23 October 2006

Coban, Day 2

Back to Coban.

On my second day in Coban (co-BAHN), three other volunteers were due to present to an association three charlas (presentations). This experience reminded us of how flexible we need to be. The charlas were to be done in Spanish, but none of the women who we presented to spoke it -- the language Ca'qui'kel (ka-CHI-kel). We had a translator. This part we knew about before hand. However, we were planning on presenting to about 10 or 15 people in an association. Instead, we presented to roughly 40 women and about a dozen children who were nursing, playing with sticks, or dancing through much of the presentation. In addition, the charlas were given on a long narrow porch of the house of one of the women. We realized about halfway through the second presentation that the back 1/3 of the women had simply been too polite (or shy) to mention that they couldn't hear a thing anyone was saying. So we moved the chairs and continued. We presented on customer service, leadership in committees, and cooperation -- more or less.

All the presentations are abstracted and made as entertaining as possible. Considering that few of the women were accustomed to classroom learning, and many had never been in a classroom in their life, lectures are out. We pretty much have carved out a template of Introduction, Icebreaker Game, Explanation of Subject, Game, Review of Explanation. The games obviously have to be as closely linked as possible. A game may be a ridiculous role-play, a name game, or physical cooperative games. I heard a good story of a game once where a male volunteer hoped to convince these little old ladies in conservative traditional mayan skirts to make a human pyramid. It didn't work.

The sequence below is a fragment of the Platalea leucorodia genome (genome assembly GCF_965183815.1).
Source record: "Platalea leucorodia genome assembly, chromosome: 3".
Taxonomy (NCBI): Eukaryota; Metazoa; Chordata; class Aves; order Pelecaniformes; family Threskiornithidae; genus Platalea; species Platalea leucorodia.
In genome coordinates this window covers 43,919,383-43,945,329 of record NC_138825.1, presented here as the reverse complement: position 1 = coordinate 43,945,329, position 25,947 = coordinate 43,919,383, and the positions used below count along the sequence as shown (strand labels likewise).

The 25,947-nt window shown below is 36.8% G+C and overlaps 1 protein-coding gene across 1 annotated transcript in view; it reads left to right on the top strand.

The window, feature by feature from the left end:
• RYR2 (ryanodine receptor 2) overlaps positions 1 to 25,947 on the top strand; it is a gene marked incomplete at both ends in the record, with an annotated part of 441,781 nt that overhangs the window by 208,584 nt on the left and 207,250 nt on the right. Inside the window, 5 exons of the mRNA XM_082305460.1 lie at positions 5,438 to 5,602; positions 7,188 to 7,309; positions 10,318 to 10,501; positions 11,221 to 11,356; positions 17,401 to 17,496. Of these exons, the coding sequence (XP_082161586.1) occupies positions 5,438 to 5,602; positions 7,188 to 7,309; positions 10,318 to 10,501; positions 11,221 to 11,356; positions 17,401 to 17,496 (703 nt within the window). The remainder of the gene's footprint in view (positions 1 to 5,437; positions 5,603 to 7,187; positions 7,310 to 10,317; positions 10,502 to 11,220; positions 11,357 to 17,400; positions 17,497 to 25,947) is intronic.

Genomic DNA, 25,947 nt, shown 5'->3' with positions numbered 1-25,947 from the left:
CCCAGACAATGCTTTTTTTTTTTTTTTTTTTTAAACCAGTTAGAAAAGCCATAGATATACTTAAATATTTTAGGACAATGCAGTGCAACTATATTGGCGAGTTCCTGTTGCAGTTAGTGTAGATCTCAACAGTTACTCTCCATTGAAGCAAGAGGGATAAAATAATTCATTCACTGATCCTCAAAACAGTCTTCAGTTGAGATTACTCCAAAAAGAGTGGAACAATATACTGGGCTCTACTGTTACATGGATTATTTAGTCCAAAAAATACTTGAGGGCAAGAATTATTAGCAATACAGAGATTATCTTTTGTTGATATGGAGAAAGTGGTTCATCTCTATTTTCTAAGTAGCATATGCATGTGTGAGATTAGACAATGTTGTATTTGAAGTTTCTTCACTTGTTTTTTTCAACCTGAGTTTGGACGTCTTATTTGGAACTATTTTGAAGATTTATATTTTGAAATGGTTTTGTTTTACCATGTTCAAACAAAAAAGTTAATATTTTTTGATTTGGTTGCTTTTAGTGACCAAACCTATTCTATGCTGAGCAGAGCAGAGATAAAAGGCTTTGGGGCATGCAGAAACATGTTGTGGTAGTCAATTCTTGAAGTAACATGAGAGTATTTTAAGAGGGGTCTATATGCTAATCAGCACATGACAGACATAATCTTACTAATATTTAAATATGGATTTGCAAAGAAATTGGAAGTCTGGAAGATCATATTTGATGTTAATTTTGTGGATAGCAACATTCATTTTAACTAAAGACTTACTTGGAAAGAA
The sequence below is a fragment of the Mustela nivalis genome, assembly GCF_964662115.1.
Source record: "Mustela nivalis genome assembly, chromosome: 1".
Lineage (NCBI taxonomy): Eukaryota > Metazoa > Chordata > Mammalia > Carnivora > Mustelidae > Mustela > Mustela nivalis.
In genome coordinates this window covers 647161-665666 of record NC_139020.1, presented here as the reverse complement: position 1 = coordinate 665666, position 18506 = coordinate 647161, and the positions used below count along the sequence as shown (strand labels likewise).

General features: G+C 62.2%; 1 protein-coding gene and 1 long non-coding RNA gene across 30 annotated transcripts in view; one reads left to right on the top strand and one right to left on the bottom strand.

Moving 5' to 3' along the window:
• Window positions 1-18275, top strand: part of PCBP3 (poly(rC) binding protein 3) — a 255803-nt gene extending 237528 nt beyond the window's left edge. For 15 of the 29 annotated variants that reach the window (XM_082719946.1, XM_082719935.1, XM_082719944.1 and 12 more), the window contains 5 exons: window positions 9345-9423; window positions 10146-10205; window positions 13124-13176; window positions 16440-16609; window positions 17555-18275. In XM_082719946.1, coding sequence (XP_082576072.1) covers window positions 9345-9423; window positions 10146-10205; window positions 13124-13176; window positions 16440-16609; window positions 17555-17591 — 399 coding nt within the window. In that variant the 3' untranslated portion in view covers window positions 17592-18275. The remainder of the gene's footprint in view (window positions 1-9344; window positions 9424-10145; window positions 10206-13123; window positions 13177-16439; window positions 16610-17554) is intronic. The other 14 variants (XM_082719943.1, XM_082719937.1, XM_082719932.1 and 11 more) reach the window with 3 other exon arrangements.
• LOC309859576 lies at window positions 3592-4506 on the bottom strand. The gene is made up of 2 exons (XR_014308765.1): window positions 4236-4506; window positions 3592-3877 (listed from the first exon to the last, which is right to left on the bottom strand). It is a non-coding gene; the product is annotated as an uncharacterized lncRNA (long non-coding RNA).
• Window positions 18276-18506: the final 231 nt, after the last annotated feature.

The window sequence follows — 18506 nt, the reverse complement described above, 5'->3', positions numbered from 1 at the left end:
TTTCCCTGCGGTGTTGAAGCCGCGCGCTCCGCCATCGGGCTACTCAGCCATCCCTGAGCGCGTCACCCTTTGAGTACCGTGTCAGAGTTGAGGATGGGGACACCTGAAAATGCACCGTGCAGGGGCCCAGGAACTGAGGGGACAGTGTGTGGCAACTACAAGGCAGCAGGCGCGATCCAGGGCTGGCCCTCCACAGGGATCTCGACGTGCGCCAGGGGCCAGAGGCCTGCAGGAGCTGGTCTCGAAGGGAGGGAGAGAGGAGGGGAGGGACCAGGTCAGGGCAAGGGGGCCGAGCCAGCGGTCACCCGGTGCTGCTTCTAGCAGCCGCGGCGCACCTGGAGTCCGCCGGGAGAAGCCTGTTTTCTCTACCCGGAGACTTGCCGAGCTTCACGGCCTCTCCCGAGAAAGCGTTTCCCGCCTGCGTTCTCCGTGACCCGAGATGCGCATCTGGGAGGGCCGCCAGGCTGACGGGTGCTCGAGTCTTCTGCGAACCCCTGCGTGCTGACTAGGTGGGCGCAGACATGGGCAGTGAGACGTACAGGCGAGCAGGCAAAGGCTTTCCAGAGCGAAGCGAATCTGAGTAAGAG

The goal is usually to get at half of the people to remember one thing from the presentation. If you get that far, your ahead of the game. The goal is to provide one idea that may make them alter how they currently do things. That may mean a nicer label on a package, to ask their neighbors how much they sell their chickens for, or even remind people that you don't always have to like the people you work with. If you can get some of them to remember one thing out of an hour presentation, you're ahead of most teachers, professors and pastors in the world.

1 comment:

Anonymous said...

Good job Andrew--your Dad

I am required to mention that this blog doesn´t reflect the opinions of the Peace Corps.